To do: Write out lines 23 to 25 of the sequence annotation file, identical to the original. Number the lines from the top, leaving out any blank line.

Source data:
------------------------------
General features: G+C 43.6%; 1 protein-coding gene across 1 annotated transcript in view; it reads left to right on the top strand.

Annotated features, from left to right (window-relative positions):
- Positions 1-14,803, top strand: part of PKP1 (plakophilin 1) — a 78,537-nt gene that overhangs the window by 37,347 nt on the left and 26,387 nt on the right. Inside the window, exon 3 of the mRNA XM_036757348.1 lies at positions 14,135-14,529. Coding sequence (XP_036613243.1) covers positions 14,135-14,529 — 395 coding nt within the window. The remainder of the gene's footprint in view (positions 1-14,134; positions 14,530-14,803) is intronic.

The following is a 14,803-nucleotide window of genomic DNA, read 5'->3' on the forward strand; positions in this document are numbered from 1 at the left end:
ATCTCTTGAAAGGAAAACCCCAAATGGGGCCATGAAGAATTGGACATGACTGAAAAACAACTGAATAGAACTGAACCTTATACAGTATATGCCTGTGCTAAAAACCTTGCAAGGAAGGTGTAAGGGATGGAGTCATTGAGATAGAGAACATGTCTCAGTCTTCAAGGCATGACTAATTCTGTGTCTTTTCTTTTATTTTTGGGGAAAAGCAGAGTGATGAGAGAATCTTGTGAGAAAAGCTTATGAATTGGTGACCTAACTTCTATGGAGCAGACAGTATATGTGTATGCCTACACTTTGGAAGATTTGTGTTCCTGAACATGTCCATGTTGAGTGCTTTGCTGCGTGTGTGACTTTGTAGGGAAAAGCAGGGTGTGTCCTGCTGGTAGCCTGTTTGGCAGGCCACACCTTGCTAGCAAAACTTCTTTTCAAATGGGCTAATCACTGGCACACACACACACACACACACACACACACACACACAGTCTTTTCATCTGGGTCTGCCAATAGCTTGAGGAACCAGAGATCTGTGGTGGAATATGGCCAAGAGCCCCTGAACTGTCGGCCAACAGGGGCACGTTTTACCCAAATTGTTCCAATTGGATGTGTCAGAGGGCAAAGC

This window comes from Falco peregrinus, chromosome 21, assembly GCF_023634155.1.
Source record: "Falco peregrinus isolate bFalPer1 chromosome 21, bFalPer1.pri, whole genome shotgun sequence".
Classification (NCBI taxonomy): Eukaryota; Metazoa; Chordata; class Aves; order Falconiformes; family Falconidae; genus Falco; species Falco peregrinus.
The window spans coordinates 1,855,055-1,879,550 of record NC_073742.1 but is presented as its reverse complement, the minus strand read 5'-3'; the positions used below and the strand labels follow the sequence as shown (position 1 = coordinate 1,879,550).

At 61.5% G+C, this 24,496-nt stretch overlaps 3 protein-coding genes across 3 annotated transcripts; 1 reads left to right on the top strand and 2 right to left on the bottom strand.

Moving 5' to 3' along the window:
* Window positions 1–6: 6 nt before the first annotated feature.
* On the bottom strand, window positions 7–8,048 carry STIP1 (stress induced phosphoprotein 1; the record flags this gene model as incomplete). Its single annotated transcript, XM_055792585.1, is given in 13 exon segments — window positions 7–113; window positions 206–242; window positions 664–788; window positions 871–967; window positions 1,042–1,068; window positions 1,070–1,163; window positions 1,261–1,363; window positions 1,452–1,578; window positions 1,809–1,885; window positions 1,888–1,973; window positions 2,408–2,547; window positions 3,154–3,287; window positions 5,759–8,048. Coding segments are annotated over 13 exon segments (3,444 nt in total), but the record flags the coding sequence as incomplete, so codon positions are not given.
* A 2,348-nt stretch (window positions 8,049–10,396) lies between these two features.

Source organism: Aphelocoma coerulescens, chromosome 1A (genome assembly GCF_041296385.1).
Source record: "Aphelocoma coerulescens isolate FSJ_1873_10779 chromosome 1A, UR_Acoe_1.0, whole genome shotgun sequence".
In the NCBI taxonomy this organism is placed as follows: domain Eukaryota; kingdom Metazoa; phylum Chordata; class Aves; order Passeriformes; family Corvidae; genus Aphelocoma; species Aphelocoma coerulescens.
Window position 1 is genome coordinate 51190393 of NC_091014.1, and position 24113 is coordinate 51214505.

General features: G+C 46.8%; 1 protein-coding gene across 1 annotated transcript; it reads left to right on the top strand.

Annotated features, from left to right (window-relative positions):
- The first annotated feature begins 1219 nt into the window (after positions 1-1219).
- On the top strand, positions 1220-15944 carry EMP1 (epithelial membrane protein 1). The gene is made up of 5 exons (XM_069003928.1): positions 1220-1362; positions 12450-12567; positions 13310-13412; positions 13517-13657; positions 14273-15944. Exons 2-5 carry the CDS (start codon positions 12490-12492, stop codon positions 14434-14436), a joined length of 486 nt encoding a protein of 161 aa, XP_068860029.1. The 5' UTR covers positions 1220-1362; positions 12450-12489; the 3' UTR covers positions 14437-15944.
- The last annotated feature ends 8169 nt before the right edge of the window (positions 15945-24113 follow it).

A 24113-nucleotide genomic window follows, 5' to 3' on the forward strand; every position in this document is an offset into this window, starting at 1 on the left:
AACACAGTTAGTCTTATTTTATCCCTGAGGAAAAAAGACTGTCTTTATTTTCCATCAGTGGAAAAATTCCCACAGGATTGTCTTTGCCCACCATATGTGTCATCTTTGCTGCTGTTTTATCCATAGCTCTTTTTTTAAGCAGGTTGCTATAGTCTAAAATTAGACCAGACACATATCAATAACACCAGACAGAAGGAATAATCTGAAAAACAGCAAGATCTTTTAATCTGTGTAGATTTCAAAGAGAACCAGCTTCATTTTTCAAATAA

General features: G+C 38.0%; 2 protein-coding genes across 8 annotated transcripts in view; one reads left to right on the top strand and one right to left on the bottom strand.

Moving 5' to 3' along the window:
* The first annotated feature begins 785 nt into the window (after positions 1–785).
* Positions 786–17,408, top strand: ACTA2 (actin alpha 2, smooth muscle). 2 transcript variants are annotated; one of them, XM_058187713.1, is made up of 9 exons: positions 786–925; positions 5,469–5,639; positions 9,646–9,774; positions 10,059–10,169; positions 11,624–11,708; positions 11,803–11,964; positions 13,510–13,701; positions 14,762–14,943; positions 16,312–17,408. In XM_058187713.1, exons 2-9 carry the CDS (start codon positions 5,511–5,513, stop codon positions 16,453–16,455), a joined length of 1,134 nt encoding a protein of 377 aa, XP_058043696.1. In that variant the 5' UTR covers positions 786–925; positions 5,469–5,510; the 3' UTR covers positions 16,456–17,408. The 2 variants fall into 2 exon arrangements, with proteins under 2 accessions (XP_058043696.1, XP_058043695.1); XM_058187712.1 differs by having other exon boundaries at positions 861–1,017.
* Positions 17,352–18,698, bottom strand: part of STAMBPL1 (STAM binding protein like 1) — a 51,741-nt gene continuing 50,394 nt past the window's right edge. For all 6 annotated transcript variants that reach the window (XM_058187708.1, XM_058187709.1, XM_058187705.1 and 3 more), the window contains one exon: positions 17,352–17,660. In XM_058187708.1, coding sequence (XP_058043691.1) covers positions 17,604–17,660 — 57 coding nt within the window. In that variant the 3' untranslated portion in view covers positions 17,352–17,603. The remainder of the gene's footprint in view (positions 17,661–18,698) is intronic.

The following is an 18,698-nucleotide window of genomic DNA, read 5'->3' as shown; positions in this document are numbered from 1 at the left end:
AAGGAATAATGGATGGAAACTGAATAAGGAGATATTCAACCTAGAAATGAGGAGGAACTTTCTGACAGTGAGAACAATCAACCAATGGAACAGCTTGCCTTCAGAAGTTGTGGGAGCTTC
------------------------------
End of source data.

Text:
- The last annotated feature ends 8169 nt before the right edge of the window (positions 15945-24113 follow it).

A 24113-nucleotide genomic window follows, 5' to 3' on the forward strand; every position in this document is an offset into this window, starting at 1 on the left:
AACACAGTTAGTCTTATTTTATCCCTGAGGAAAAAAGACTGTCTTTATTTTCCATCAGTGGAAAAATTCCCACAGGATTGTCTTTGCCCACCATATGTGTCATCTTTGCTGCTGTTTTATCCATAGCTCTTTTTTTAAGCAGGTTGCTATAGTCTAAAATTAGACCAGACACATATCAATAACACCAGACAGAAGGAATAATCTGAAAAACAGCAAGATCTTTTAATCTGTGTAGATTTCAAAGAGAACCAGCTTCATTTTTCAAATAA